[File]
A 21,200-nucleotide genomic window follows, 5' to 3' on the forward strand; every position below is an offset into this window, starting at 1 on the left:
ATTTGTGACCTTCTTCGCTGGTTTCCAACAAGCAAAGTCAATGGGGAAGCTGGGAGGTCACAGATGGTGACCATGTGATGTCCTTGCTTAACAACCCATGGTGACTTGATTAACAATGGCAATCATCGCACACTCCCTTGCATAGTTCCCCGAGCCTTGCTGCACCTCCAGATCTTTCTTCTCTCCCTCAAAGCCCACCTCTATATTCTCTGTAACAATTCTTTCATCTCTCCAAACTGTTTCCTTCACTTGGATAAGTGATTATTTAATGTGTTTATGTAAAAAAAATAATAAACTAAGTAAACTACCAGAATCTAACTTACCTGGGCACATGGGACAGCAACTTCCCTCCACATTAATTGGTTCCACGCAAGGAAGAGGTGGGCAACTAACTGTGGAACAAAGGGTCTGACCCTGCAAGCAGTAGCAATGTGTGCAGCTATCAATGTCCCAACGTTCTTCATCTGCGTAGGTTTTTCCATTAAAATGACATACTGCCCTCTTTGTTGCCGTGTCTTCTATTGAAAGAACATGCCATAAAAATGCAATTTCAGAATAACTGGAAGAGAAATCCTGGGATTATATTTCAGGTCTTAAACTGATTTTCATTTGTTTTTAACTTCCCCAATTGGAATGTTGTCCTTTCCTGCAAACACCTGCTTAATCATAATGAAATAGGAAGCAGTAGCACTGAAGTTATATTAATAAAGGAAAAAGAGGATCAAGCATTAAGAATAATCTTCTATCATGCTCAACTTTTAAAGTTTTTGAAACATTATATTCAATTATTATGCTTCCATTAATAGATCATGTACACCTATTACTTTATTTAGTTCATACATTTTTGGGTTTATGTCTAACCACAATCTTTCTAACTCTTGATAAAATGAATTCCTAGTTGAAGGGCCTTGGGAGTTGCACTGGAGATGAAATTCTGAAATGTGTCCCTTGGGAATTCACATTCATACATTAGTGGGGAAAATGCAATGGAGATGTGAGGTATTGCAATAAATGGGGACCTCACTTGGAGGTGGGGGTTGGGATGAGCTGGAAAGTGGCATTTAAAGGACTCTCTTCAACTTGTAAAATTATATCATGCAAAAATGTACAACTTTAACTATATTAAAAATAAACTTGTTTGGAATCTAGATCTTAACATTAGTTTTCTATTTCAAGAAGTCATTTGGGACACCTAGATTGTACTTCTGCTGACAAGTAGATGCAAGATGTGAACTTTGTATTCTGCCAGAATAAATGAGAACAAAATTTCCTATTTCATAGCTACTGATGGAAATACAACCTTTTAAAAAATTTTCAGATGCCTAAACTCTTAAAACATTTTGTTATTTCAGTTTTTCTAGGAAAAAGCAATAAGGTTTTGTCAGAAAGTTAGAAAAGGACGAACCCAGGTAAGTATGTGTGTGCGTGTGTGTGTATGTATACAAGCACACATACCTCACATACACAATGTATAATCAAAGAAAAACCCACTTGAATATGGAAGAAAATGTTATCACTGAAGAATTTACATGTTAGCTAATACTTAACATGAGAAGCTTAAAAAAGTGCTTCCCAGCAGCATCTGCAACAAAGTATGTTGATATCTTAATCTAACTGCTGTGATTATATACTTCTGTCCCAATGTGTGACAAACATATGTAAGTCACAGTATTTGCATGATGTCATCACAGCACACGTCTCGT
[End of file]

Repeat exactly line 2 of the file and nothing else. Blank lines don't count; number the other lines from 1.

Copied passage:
ATTTGTGACCTTCTTCGCTGGTTTCCAACAAGCAAAGTCAATGGGGAAGCTGGGAGGTCACAGATGGTGACCATGTGATGTCCTTGCTTAACAACCCATGGTGACTTGATTAACAATGGCAATCATCGCACACTCCCTTGCATAGTTCCCCGAGCCTTGCTGCACCTCCAGATCTTTCTTCTCTCCCTCAAAGCCCACCTCTATATTCTCTGTAACAATTCTTTCATCTCTCCAAACTGTTTCCTTCACTTGGATAAGTGATTATTTAATGTGTTTATGTAAAAAAAATAATAAACTAAGTAAACTACCAGAATCTAACTTACCTGGGCACATGGGACAGCAACTTCCCTCCACATTAATTGGTTCCACGCAAGGAAGAGGTGGGCAACTAACTGTGGAACAAAGGGTCTGACCCTGCAAGCAGTAGCAATGTGTGCAGCTATCAATGTCCCAACGTTCTTCATCTGCGTAGGTTTTTCCATTAAAATGACATACTGCCCTCTTTGTTGCCGTGTCTTCTATTGAAAGAACATGCCATAAAAATGCAATTTCAGAATAACTGGAAGAGAAATCCTGGGATTATATTTCAGGTCTTAAACTGATTTTCATTTGTTTTTAACTTCCCCAATTGGAATGTTGTCCTTTCCTGCAAACACCTGCTTAATCATAATGAAATAGGAAGCAGTAGCACTGAAGTTATATTAATAAAGGAAAAAGAGGATCAAGCATTAAGAATAATCTTCTATCATGCTCAACTTTTAAAGTTTTTGAAACATTATATTCAATTATTATGCTTCCATTAATAGATCATGTACACCTATTACTTTATTTAGTTCATACATTTTTGGGTTTATGTCTAACCACAATCTTTCTAACTCTTGATAAAATGAATTCCTAGTTGAAGGGCCTTGGGAGTTGCACTGGAGATGAAATTCTGAAATGTGTCCCTTGGGAATTCACATTCATACATTAGTGGGGAAAATGCAATGGAGATGTGAGGTATTGCAATAAATGGGGACCTCACTTGGAGGTGGGGGTTGGGATGAGCTGGAAAGTGGCATTTAAAGGACTCTCTTCAACTTGTAAAATTATATCATGCAAAAATGTACAACTTTAACTATATTAAAAATAAACTTGTTTGGAATCTAGATCTTAACATTAGTTTTCTATTTCAAGAAGTCATTTGGGACACCTAGATTGTACTTCTGCTGACAAGTAGATGCAAGATGTGAACTTTGTATTCTGCCAGAATAAATGAGAACAAAATTTCCTATTTCATAGCTACTGATGGAAATACAACCTTTTAAAAAATTTTCAGATGCCTAAACTCTTAAAACATTTTGTTATTTCAGTTTTTCTAGGAAAAAGCAATAAGGTTTTGTCAGAAAGTTAGAAAAGGACGAACCCAGGTAAGTATGTGTGTGCGTGTGTGTGTATGTATACAAGCACACATACCTCACATACACAATGTATAATCAAAGAAAAACCCACTTGAATATGGAAGAAAATGTTATCACTGAAGAATTTACATGTTAGCTAATACTTAACATGAGAAGCTTAAAAAAGTGCTTCCCAGCAGCATCTGCAACAAAGTATGTTGATATCTTAATCTAACTGCTGTGATTATATACTTCTGTCCCAATGTGTGACAAACATATGTAAGTCACAGTATTTGCATGATGTCATCACAGCACACGTCTCGT